The performances by both Simonischek and Hüller are outstanding. Simonischek, a renowned Austrian actor, never lets the character get to be a caricature of itself. Because he plays things low-key the absurd situations that Winfried/Toni creates have more impact. Hüller is also a revelation, giving Ines an uptight frayed nerve tone that is a poke at the career-obsessed in general. She’s so busy earning a living that she is not actually living and her dad knows that and tries, in his own way, to point it out to her. Sometimes it can be actually touching when he hugs her near the end after a bizarre appearance at perhaps the most awkward birthday party ever caught on film.

We do see a change in Ines as the film progresses but not one so great that it beggars imagination. Instead, we see a subtle change in her as she starts to let the cracks in her façade open up and allow her true face to reveal itself. It isn’t always an easy journey here – some of the scenes go on far too long – but otherwise this is a terrific and occasionally brilliant film that may test your patience over its running time but is a worthwhile investment of that time nonetheless.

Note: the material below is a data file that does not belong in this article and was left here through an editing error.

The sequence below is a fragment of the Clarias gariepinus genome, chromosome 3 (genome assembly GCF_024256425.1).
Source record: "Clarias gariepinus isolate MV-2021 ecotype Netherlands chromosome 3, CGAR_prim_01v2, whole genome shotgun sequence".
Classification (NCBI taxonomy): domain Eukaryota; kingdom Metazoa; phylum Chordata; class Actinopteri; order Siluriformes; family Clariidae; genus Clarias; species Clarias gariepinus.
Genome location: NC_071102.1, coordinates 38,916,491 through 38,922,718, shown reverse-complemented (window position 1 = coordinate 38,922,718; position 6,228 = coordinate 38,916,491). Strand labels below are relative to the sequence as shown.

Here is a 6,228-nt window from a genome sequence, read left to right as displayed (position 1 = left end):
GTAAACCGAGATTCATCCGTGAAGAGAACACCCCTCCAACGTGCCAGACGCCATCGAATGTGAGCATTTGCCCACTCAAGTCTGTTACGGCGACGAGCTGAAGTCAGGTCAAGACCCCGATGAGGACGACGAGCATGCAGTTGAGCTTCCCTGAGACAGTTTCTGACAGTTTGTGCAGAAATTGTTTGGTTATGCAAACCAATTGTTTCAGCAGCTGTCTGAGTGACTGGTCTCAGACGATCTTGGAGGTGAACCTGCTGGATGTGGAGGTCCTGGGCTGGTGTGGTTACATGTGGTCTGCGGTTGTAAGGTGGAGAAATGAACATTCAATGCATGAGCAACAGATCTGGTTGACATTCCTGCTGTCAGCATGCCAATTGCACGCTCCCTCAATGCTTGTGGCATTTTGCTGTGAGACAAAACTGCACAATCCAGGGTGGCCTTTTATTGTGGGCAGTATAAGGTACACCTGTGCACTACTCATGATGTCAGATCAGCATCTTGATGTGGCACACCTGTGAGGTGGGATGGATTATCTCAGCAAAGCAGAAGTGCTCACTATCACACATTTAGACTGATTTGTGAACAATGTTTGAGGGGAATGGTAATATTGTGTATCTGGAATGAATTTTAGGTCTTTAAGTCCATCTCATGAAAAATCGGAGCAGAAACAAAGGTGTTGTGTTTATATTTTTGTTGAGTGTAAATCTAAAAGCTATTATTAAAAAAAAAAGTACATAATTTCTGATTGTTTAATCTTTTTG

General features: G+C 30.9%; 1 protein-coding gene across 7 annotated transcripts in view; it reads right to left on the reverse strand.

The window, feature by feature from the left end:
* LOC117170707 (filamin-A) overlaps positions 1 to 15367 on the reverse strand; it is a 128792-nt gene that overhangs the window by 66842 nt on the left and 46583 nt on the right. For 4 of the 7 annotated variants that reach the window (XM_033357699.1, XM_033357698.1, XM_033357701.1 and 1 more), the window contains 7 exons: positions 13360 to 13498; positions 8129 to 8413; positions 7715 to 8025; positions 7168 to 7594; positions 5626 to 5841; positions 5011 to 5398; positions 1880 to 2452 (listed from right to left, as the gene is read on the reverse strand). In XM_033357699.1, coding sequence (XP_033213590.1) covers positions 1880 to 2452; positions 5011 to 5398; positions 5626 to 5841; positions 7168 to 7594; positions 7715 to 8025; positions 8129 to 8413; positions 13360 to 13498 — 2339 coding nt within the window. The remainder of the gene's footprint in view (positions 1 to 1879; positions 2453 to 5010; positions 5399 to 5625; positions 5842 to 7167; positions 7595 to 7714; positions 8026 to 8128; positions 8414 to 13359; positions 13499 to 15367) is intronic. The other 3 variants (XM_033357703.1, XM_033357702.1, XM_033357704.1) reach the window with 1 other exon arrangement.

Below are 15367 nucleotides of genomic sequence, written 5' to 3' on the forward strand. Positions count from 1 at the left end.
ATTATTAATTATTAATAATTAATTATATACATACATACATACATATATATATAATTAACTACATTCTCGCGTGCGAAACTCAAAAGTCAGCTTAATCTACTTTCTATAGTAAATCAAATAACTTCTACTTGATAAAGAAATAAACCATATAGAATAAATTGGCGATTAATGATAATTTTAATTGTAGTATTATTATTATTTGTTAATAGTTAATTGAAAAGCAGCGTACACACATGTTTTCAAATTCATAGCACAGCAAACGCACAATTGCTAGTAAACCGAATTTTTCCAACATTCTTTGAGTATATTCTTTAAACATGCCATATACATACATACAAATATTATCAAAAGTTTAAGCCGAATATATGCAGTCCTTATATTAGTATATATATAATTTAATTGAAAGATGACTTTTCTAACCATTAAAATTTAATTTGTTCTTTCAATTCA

REASONS TO GO: The humor is subtle which is a nice change of pace. Terrific performances by Simonischek and Hüller make this easy to watch.
REASONS TO STAY: Way too long.
FAMILY VALUES: Sexual content of a very overt nature, graphic nudity, some brief drug use and profanity.
TRIVIAL PURSUIT: An English language remake is on the way, with Kristin Wiig and Jack Nicholson in the lead roles. If the casting holds, it will be Nicholson’s first onscreen appearance in more than a decade.
CRITICAL MASS: As of 3/7/17: Rotten Tomatoes: 92% positive reviews. Metacritic: 93/100.
COMPARISON SHOPPING: Nine Lives
FINAL RATING: 7.5/10
NEXT: Harmonium